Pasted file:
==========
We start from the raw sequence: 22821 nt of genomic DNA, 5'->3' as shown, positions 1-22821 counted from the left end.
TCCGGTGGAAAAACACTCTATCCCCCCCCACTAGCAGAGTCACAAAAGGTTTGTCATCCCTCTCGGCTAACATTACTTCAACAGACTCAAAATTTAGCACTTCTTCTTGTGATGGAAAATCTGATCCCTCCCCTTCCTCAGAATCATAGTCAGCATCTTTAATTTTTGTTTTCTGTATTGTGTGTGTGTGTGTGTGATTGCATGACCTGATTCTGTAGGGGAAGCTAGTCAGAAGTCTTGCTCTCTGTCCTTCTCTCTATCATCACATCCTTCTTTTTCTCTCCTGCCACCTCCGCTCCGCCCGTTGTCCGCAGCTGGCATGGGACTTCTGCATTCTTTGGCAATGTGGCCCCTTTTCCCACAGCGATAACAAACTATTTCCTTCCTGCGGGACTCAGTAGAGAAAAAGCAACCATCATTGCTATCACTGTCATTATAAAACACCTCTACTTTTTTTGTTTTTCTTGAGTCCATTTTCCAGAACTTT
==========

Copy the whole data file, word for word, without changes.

We start from the raw sequence: 22821 nt of genomic DNA, 5'->3' as shown, positions 1-22821 counted from the left end.
TCCGGTGGAAAAACACTCTATCCCCCCCCACTAGCAGAGTCACAAAAGGTTTGTCATCCCTCTCGGCTAACATTACTTCAACAGACTCAAAATTTAGCACTTCTTCTTGTGATGGAAAATCTGATCCCTCCCCTTCCTCAGAATCATAGTCAGCATCTTTAATTTTTGTTTTCTGTATTGTGTGTGTGTGTGTGTGATTGCATGACCTGATTCTGTAGGGGAAGCTAGTCAGAAGTCTTGCTCTCTGTCCTTCTCTCTATCATCACATCCTTCTTTTTCTCTCCTGCCACCTCCGCTCCGCCCGTTGTCCGCAGCTGGCATGGGACTTCTGCATTCTTTGGCAATGTGGCCCCTTTTCCCACAGCGATAACAAACTATTTCCTTCCTGCGGGACTCAGTAGAGAAAAAGCAACCATCATTGCTATCACTGTCATTATAAAACACCTCTACTTTTTTTGTTTTTCTTGAGTCCATTTTCCAGAACTTT